Calhoun County Council gave second reading approval to a $17.4 million general fund budget for the 2023-2024 fiscal year on Monday.
Council voted 4-1 to approve the budget, which is about 7 percent larger than the current year’s $16.3 million budget.
The new budget, if it remains the same through third reading, will require a tax increase.
“If the budget stays the same and millage is set as projected, a $24 annual increase is projected for a $100,000 house," Calhoun County Administrator John McLauchlin said.
The projected millage would be 123.4 mills, compared to the current 117.4 mills, McLauchlin said.
“Of course millage is not set until later in the year when the state gives final revenue projections," McLauchlin said, noting the budget could change.
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The increase on a $30,000 vehicle would be $10.80 annually, McLauchlin said.
Councilwoman Rebecca Bonnette voted against the budget. She asked council to table second reading, but her request failed for the lack of a second.
“I would like for us to review it,” Bonnette said. “I would like for the sheriff’s office to get the money that they need, but I also think that we need to not raise taxes on people and to look at some ways that we can cut back spending in other areas.”
Councilman Richard Carson supported the second reading of the budget, but requested the administration “look for ways to decrease the budget as we have it.”
“I am understanding that we really don’t set a millage or anything like an increase right now,” Carson said. “All we are doing is talking about a budget. The millage and all won’t be done until a lot later date and time. October is what I have been told.”
“I am just looking for ways to decrease the budget that we do have before the third reading.”
Prior to the vote, several residents spoke against any tax increases, requested spending cuts and asked for more transparency in the budget process.
“We need to support the sheriff’s department but we can’t afford yet another tax hike to do it,” Randy Stabler said. “What is the county giving up? The county is not giving up anything. The people in this county are the ones giving it up.”
Stabler asked, “Why does a county of 15,000 residents need two administrators?”
“I wonder if we cut back to one administrator how much money could we save on salaries, insurance and vehicles,” Stabler said. “The county has no problem asking taxpayers to pay more, but I am asking the council to cut Calhoun County to one administrator and let him be like the taxpayers and do a little more.”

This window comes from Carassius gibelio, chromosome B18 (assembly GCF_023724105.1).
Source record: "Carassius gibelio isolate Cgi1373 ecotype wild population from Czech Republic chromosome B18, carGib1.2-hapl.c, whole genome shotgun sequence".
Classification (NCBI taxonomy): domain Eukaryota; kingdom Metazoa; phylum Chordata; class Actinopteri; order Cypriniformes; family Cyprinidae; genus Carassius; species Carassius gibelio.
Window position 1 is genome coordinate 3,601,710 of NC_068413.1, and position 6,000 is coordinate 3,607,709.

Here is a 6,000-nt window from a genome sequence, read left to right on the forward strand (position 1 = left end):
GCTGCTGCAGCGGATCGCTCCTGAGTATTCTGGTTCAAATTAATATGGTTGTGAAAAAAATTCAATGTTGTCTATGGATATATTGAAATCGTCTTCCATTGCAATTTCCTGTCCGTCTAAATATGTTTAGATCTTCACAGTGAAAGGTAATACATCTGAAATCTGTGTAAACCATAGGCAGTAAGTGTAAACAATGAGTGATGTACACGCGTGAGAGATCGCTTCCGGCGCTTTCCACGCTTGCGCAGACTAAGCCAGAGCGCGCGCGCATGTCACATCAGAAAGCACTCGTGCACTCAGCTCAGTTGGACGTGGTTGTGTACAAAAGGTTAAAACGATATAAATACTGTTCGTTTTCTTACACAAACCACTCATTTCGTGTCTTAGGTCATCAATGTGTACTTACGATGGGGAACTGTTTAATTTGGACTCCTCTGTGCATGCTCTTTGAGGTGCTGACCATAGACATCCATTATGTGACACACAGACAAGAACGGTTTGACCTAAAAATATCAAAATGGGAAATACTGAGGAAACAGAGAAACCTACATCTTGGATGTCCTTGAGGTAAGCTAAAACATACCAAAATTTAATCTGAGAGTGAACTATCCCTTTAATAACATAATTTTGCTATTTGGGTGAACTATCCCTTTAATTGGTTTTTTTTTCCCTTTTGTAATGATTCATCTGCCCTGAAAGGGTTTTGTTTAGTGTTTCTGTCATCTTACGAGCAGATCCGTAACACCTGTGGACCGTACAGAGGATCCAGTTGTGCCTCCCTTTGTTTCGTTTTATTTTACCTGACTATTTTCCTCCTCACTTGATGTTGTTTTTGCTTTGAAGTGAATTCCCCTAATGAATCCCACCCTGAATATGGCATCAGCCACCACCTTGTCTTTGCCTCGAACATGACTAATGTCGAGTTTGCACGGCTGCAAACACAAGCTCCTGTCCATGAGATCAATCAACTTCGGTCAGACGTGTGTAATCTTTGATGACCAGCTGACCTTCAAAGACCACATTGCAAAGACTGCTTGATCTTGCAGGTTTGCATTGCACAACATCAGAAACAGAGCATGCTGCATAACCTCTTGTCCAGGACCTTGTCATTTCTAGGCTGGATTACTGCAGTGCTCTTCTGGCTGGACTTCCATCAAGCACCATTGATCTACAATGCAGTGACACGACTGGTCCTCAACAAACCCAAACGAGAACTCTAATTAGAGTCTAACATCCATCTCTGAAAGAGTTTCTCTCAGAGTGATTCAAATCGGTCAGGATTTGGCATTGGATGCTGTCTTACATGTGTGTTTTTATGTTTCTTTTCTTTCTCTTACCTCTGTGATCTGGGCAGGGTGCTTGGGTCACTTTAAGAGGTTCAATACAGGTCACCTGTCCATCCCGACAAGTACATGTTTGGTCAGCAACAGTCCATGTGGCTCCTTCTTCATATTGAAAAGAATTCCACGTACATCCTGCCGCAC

Sandy Run resident Amy Hill called for greater transparency.
“This process of the budget increase or review or approval is not transparent,” Hill said. “I don’t think citizens feel comfortable or safe – at least not the ones who are commenting to me – that you guys are really safeguarding their best interest.”
County resident Larry Wagner echoed Hill’s concerns.
“Now we have the second reading on the budget tonight that the people have not been able to comment on, haven’t been able to look at, and I am not sure you want them to look at it,” Wagner said. “Because if you raise taxes, I think you are going to raise the ire of the citizens of our county because everything is going up.”
Wagner asked council to review the budget closely. He also requested council sell the Calhoun Hills Golf Course, which loses money.
St. Matthews resident John Cantrell also called for transparency.
When he was told he’d need to make a S.C. Freedom of Information Act request for a copy of the budget, he said “Give me a break guys. Is that really necessary?”
“We’ve got a website. Why can’t we put it on our website? Is that too much to ask?” he said.
Cantrell asked council to listen to the residents.
“We deserve more input on this question,” Cantrell said.
In addition to the general fund budget, council also voted 4-1 on the Calhoun Hills Golf Complex budget.
Bonnette, who voted in opposition, said “I think we need to get rid of it.”
The other budgetary items related to public schools, Orangeburg-Calhoun Technical College, capital improvements, debt service, water and wastewater and the county fire services were all unanimously approved.
The county's fiscal year begins July 1.
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